The National Institutes of Health is spending over $30,000 for a study of parents who let their teenagers drink soda.
The grant is supporting a dissertation on SSBs—sugar-sweetened beverages.
The goal of the project is to understand parenting practices that influence "the rampant SSB consumption" in America, according to the researcher.
"Adolescence is an important developmental period to address obesogenic behaviors that often persist into adulthood, particularly sugar sweetened beverage consumption (SSB)," according to the grant awarded to the University of Massachusetts Medical School.
The study aims to fill "gaps in the literature" of how teens feel about the availability of soda in their home or at school.
The researchers claim soda drinking has increased by 300 percent over the past two decades and that teens drink 224 calories per day of sweet drinks.
"There are gaps in the literature of examining multiple levels of influences from the adolescent's perspective particularly among views of access and availability," the grant states. "Understanding factors that influence the rampant SSB consumption among adolescents is important for addressing the obesity and heart disease public health issue."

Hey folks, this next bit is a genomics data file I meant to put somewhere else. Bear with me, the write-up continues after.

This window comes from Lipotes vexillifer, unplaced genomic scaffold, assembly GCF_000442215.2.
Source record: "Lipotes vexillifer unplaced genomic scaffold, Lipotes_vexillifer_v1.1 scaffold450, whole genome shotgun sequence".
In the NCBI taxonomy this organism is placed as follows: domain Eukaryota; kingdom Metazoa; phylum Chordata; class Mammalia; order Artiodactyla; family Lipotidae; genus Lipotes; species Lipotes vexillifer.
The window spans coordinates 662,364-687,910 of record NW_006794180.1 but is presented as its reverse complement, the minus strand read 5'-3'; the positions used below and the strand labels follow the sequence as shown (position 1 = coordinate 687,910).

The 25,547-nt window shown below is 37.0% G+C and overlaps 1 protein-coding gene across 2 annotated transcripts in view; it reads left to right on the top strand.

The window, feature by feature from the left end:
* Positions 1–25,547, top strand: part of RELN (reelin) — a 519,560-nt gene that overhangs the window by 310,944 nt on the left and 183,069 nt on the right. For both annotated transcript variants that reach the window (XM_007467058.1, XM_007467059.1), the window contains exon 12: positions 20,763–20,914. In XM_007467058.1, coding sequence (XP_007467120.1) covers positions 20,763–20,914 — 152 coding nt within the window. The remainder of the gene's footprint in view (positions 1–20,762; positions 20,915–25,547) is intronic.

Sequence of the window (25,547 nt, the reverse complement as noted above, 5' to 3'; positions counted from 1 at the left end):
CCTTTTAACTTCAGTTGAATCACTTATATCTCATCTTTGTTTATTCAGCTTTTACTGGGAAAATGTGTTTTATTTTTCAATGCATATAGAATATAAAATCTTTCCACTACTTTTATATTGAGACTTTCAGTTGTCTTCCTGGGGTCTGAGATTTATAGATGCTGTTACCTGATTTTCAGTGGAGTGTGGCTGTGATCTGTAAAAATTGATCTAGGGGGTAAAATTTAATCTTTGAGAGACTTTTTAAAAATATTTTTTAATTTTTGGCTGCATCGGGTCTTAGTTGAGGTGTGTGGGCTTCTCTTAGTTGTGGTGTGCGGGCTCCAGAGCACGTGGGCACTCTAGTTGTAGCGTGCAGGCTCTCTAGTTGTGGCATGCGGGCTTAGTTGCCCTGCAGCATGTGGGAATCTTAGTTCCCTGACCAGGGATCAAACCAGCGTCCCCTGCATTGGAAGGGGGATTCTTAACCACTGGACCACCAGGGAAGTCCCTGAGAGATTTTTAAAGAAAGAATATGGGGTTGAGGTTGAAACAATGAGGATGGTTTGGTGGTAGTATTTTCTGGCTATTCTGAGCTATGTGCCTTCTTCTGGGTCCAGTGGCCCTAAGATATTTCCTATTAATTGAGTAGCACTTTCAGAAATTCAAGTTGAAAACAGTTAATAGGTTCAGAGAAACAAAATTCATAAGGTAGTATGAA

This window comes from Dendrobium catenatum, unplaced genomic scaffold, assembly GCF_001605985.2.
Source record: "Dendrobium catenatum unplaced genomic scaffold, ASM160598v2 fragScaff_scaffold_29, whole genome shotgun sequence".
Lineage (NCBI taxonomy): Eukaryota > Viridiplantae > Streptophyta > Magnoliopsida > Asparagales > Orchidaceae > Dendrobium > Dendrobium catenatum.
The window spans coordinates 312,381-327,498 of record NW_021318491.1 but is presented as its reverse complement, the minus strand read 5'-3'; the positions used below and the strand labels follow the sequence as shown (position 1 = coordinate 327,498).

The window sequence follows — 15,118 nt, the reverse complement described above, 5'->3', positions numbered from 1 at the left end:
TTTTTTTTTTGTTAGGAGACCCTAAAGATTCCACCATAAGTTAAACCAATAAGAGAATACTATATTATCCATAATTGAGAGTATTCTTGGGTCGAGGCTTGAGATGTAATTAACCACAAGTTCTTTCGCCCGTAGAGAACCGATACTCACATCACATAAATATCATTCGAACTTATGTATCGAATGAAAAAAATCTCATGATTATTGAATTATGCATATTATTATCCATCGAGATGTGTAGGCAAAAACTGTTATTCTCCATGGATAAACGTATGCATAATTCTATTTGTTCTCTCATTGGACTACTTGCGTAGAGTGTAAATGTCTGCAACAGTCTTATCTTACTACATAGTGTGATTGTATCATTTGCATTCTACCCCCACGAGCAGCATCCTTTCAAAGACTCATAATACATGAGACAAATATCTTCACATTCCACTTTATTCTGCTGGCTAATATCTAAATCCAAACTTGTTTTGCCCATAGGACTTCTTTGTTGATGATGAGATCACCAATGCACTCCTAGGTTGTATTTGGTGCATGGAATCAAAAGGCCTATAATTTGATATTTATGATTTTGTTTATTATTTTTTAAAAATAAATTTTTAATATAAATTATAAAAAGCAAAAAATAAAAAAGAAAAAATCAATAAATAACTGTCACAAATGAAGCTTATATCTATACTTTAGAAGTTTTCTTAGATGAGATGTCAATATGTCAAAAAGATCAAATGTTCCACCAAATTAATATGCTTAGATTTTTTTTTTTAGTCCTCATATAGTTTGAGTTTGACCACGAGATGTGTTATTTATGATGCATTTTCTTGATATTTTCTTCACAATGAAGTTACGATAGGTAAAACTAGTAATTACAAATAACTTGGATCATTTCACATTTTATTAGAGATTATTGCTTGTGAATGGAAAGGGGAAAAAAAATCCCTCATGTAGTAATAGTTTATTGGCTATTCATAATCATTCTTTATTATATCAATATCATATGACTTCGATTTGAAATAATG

"The proposed research will explore how multiple levels of influence impact adolescent SSB consumption, specifically assessing the roles of availability in the community environment, household environment, and parental influences," the grant states.
The university received $30,982 for the research late last month. The project will continue until 2019.
Goals of the study include examining whether parents who drink soda are more likely to let their kids drink soda.